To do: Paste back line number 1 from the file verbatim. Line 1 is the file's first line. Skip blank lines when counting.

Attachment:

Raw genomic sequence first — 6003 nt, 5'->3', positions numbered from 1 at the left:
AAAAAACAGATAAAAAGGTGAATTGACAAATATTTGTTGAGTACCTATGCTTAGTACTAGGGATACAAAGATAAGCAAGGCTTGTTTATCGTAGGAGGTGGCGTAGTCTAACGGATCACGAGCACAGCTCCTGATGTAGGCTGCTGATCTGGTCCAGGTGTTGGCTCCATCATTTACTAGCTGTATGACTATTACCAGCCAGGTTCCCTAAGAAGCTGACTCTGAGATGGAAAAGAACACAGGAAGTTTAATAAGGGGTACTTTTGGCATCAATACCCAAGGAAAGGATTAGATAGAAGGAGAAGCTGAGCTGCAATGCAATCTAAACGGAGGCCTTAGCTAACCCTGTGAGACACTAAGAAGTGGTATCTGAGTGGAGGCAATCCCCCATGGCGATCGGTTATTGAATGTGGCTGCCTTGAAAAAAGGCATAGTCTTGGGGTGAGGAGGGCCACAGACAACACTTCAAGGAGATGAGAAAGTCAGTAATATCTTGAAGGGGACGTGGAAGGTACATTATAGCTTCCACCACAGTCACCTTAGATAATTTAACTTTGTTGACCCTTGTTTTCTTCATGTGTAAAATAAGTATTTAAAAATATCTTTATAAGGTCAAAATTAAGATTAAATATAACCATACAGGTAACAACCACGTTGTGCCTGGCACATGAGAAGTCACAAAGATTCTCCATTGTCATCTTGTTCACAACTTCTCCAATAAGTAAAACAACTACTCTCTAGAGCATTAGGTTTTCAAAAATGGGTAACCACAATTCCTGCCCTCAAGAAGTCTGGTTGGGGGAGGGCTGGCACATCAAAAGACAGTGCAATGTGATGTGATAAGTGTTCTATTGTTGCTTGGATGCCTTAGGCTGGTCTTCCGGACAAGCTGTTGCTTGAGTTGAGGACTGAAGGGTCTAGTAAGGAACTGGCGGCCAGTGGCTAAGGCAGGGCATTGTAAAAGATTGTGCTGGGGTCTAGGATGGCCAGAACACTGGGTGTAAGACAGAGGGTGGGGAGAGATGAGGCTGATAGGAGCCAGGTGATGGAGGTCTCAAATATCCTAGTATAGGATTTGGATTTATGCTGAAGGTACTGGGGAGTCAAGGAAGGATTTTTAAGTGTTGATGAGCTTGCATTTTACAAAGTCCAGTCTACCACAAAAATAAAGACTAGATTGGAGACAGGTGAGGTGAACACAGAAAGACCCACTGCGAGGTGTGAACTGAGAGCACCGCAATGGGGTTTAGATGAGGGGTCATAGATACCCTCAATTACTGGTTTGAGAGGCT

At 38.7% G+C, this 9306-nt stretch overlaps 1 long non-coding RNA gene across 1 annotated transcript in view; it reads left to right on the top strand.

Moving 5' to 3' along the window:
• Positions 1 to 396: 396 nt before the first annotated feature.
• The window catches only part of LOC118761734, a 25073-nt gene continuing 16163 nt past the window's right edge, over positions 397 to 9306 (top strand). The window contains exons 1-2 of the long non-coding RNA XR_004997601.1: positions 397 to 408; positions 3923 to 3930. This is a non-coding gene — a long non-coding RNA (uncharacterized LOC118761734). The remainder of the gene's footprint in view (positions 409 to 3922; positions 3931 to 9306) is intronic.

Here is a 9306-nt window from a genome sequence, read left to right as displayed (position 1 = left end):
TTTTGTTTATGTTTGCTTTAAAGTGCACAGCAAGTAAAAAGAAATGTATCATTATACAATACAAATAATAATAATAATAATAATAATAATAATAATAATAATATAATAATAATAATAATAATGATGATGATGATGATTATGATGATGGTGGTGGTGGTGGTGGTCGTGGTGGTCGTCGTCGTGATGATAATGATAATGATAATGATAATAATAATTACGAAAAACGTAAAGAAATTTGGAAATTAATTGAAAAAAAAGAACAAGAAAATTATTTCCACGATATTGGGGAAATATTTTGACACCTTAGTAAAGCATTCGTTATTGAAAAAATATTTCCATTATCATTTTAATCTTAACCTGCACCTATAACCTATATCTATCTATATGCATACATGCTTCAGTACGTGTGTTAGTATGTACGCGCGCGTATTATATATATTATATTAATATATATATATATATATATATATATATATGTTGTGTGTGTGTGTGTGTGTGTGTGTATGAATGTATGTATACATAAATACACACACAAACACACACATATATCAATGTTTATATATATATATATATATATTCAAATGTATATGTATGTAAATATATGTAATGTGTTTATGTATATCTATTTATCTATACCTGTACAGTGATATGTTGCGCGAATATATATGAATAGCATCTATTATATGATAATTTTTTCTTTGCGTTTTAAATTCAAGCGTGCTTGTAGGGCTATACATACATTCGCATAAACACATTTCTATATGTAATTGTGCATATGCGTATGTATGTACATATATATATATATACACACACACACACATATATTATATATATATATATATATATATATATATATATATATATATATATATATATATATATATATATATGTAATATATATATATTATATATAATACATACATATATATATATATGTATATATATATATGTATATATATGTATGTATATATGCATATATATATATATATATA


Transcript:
Raw genomic sequence first — 6003 nt, 5'->3', positions numbered from 1 at the left: